Preheat oven to 350 degrees F. In a large mixing bowl, combine the arepa flour and salt. Pour in water and mix with a your hands until the dough comes together. Smooth out any lumps you find. Cover with plastic wrap and let rest for 30 minutes. Remove dough from bowl and knead for about 5 minutes moistening your hands if necessary, until the dough is very smooth and not sticky.Form into disks about the size of English muffins, approx. 3-inches around and 1/2-inch thick.Add the oil to a non-stick pan over medium heat and cook arepas on each side just until a they turn golden and a crust forms.Transfer to a foil lined baking sheet and bake for 20 – 30 minutes or until the arepas make a hollow sound when tapped. Slice in half and stuff like a sandwich. Or you can cut a slit part-way through, and fill like a pita pocket.Arepas can be stuffed with your favorite filling. They are delicious for breakfast stuffed with eggs or even plain with a little butter. Drizzle on some honey for a sweet treat. When lunchtime rolls around, fill them something substantial for a mid-day fuel stop.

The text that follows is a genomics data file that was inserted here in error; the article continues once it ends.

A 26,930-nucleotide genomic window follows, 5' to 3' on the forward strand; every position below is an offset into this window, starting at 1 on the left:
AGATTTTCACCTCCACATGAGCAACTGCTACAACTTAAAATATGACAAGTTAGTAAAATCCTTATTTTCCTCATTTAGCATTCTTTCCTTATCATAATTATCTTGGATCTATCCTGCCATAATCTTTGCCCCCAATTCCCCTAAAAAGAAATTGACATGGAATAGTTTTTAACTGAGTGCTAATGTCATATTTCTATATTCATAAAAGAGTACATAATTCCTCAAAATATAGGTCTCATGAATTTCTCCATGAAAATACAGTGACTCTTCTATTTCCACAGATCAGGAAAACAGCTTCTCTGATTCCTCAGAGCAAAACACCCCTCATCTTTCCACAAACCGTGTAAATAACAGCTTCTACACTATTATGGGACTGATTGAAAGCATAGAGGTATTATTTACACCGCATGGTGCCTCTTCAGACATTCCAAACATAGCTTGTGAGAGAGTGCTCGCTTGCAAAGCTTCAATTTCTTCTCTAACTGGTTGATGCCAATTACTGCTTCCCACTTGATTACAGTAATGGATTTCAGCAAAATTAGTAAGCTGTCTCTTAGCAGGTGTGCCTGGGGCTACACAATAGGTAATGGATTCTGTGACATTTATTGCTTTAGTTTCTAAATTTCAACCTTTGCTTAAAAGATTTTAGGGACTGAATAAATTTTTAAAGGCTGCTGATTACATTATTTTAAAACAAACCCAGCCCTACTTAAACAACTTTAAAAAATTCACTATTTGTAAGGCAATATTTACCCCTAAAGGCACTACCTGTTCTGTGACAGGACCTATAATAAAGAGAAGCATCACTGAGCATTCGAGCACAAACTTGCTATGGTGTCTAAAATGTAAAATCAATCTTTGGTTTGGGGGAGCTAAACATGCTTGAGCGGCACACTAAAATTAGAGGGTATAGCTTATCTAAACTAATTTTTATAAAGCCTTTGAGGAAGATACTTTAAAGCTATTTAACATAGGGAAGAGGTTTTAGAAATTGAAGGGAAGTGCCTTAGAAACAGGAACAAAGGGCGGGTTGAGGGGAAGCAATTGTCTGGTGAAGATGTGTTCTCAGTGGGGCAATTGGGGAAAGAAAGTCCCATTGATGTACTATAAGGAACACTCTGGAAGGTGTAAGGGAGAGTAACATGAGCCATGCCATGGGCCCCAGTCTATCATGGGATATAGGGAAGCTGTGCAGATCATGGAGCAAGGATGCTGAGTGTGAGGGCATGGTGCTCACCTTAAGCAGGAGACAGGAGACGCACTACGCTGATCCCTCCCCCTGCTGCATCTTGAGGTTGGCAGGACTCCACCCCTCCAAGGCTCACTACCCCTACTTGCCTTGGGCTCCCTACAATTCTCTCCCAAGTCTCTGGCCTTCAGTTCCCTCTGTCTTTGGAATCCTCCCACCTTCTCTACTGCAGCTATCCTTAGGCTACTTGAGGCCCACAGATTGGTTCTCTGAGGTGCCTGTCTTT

Note: Arepa flour is a precooked corn flour and should not be confused with masa harina or corn meal. Arepa flour is sold as masarepa, harina precocida, or masa al instante. It can be found in Latin American groceries. I’m lucky to have several Hispanic groceries at my disposal. If you want this, but can’t find it at your grocers, you can easily order it on Amazon. I used the brand with the word PAN in bold on the front.Doesn’t this looks scrumptious! Gluten free eating is second nature to me now. With recipes like this, I don’t miss sliced bread. I filled mine with carnitas, shredded cabbage, pickled onions, cotija cheese, and a crèma sauce. I made yummy noises. Lots and lots of yummy noises. What filling would you like?

Friday, March 19, 2010

Surgery Update